July 13, 2018

I thought it was about time I resumed rambling again after a few weeks of inactivity. The heat and drought has created lots of extra work and the sun seems to have slowly fried my brain removing any intelligent or amusing thoughts, though it has left me a somewhat unnatural shade of light brown.  I’m beginning to fear that I could be turning into Donald Trump- given the amount of time he spends in Florida this could actually explain everything.

It’s certainly the toughest year I’ve ever known in the garden, it never stopped raining for the first 4 months of the year, and it hasn’t rained in Waterford since then; there were about 2 weeks in between when soil conditions were ideal! The three of you who have been reading my column since March might remember the horticultural angst I was suffering putting my lovely little seed potatoes into such cold, wet ground, now the poor things are fighting a losing battle to grow in the heat; even with irrigation they are just too hot to grow well. We tend to assume in Ireland that all plants would prefer to be warmer than they usually are in a “normal” Irish summer, though most things we grow (for obvious reasons) actually like our regular climate.  Plants have a maximum temperature that they like to grow at, for potatoes and peas this is not much more than 200C. Both crops suffered badly when the soil was wet and cold early in the season, then have had excessive heat to cope with. The few peas I will harvest this year will seem too precious to eat, so consider yourself very privileged if you have peas on your plate at GROWHQ this year.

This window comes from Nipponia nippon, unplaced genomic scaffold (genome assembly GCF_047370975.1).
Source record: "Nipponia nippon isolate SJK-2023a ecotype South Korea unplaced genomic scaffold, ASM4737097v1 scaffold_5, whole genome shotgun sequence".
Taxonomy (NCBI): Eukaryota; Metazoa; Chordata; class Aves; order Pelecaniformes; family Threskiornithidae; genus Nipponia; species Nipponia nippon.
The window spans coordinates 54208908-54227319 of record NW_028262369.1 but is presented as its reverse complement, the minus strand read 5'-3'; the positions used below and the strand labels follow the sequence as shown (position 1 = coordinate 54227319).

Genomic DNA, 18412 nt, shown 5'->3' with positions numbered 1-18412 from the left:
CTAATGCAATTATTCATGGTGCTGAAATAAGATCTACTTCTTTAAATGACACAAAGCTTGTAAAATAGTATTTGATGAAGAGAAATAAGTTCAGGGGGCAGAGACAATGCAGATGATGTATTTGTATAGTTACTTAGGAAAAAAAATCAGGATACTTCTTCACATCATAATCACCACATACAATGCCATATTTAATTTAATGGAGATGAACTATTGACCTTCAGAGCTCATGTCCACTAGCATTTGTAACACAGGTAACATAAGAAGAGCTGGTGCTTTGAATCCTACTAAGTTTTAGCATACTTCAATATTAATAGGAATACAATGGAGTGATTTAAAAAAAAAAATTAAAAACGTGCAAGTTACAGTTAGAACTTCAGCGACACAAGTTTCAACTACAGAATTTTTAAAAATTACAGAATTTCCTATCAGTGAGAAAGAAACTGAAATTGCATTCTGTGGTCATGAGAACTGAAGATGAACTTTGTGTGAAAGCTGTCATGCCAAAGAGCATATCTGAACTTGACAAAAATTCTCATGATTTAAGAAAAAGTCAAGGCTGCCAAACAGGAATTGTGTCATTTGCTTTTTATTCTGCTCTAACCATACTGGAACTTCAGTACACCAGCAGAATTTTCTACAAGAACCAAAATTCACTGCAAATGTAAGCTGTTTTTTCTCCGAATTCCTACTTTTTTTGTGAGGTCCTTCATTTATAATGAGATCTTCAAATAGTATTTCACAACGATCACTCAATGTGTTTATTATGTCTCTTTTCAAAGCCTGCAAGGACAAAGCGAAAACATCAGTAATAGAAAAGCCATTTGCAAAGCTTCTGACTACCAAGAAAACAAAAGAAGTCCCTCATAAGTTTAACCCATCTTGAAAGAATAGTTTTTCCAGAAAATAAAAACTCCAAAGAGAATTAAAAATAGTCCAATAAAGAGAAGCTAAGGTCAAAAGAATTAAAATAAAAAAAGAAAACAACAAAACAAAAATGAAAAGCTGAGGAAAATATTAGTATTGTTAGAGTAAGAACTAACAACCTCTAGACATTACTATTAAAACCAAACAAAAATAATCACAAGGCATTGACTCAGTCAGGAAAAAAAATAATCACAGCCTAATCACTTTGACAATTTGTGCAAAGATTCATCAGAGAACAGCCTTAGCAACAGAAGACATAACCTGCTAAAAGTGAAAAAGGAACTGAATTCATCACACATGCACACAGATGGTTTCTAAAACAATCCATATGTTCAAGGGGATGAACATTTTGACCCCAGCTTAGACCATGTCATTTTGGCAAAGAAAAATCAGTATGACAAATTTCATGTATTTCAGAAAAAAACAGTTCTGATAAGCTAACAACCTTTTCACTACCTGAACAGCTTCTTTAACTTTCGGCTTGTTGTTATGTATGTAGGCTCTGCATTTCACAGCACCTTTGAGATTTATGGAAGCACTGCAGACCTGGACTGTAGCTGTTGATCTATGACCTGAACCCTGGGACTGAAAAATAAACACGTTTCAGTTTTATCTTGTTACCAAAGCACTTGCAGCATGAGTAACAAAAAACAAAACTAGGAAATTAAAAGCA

On a more positive note the heat loving crops have obviously found things much more to their liking. French and runner beans are very happy in temperatures of 300C and I’ve enjoyed watching the speed at which they are growing. The runner beans hit the canes and then just sprint off after the sun. The peas on the over hand get their tendrils onto the supports and then just cling on miserably, finding growing just too much bother in the heat. The happiest plants of all seem to be my lemons that were bought to make our café look more Mediterranean, they have been put outside on the terrace for the summer and understandably seem very happy with life.

It’s impossible to predict what Ireland’s climate will be like in our warmer global future but if it continues to be as unpredictable and extreme as this year then I think I’ll retrain as an accountant, there is only so much “excitement” I can take. For those of you who have taken up growing for the first time this year don’t worry it’s not usually this difficult- or it wasn’t in the past anyway! 


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